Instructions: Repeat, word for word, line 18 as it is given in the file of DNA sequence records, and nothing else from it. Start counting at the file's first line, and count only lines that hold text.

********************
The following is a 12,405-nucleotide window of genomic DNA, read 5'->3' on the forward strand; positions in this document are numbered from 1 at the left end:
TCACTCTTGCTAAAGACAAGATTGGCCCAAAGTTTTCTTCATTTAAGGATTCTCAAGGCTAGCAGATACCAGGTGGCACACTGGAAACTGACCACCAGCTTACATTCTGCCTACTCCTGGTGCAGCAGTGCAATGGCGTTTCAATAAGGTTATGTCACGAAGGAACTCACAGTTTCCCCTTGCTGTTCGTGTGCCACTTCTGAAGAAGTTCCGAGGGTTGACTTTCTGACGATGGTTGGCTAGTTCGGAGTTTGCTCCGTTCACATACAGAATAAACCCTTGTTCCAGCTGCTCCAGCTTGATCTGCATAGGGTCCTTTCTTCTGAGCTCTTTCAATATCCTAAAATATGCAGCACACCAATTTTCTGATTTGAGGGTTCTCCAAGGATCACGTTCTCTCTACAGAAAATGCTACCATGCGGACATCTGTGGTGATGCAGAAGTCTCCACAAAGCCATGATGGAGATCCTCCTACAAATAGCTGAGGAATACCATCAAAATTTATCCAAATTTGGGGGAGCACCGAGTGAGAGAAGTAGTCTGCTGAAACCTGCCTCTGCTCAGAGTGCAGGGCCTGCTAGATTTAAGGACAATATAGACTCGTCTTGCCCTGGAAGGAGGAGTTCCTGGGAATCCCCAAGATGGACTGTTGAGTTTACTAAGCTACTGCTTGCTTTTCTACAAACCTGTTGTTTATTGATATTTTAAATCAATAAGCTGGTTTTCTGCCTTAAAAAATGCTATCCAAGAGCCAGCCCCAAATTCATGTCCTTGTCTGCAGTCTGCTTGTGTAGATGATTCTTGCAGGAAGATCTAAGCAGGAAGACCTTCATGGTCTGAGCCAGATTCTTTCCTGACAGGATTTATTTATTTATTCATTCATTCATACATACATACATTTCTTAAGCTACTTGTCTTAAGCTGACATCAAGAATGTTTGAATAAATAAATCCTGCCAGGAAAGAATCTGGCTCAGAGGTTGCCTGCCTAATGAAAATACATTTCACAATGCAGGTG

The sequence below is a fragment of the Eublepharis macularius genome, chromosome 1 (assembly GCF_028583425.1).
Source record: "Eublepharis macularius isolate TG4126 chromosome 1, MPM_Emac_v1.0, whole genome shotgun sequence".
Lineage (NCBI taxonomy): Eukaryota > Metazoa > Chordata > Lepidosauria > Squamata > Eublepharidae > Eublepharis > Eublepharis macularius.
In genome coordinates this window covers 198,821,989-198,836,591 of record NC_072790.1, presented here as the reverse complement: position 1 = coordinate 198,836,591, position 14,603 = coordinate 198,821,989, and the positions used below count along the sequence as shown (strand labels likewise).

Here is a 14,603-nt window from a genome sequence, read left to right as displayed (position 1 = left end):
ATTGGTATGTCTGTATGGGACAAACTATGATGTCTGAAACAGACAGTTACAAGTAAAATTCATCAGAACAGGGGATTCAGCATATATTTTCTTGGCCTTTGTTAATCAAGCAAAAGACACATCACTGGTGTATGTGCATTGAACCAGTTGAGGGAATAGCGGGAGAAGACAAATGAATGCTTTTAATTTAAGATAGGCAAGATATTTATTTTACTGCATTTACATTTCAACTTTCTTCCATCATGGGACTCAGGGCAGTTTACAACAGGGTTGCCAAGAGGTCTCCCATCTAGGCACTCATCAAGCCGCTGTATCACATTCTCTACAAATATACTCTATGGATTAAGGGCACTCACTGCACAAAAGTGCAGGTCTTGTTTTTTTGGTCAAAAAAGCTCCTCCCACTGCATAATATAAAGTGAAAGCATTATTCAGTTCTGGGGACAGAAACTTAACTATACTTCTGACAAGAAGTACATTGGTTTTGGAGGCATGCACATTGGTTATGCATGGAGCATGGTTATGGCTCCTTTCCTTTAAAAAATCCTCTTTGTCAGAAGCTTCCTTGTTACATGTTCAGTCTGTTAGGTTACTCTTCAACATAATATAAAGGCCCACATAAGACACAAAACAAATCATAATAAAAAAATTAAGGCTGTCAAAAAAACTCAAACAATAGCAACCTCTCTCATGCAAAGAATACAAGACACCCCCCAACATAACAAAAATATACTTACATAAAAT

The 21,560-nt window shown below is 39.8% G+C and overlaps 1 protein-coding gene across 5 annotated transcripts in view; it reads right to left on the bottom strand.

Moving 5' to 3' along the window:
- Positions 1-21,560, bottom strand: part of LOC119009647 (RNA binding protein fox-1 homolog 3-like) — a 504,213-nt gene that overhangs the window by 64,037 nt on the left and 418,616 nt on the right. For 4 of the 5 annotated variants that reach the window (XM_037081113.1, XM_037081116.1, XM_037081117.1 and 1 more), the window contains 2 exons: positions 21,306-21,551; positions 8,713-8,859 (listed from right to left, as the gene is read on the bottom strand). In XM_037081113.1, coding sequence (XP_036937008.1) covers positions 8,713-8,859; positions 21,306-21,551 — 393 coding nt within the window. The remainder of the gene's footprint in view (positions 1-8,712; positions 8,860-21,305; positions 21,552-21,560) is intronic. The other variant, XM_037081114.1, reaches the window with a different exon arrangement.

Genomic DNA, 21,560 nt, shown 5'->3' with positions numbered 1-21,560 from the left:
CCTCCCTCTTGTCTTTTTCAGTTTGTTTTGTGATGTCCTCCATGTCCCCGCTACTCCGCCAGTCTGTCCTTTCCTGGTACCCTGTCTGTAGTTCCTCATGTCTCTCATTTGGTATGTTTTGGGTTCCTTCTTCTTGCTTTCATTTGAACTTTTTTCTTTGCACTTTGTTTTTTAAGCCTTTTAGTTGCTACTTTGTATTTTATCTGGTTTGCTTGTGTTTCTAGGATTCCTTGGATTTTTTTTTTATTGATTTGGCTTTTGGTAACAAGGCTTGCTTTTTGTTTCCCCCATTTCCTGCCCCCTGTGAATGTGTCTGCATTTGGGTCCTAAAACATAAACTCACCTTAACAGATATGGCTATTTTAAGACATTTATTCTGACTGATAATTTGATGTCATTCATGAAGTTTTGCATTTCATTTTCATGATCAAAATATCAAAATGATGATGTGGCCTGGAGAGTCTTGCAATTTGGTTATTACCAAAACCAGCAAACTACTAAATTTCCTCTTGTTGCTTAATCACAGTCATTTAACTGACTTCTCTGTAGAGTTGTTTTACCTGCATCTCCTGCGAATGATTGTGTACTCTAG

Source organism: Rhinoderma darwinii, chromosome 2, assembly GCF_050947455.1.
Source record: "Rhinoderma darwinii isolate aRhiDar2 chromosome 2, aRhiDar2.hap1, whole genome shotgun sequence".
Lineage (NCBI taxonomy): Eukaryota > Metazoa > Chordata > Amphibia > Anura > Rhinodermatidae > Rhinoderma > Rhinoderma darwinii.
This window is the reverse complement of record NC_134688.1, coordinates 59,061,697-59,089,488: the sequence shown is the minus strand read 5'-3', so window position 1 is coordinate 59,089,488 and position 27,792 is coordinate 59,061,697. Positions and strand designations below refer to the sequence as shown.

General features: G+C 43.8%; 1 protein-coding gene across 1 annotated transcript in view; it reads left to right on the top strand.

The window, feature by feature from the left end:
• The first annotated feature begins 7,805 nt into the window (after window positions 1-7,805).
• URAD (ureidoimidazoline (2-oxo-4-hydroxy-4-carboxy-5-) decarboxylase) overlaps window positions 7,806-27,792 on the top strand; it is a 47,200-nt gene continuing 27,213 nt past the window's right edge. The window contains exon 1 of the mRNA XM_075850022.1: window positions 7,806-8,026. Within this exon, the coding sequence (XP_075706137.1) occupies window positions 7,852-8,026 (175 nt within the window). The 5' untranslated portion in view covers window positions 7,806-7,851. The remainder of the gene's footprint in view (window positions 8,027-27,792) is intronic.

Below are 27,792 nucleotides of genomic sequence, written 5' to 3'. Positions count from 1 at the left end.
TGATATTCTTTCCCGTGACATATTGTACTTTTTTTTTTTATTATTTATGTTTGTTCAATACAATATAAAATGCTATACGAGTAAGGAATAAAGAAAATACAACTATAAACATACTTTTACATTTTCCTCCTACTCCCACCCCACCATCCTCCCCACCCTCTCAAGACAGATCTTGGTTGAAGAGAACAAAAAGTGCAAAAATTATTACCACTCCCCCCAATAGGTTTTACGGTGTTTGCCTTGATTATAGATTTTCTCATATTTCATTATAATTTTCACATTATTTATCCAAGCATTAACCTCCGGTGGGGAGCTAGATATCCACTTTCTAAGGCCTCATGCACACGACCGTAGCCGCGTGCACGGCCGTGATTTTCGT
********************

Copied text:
General features: G+C 43.8%; 1 protein-coding gene across 1 annotated transcript in view; it reads left to right on the top strand.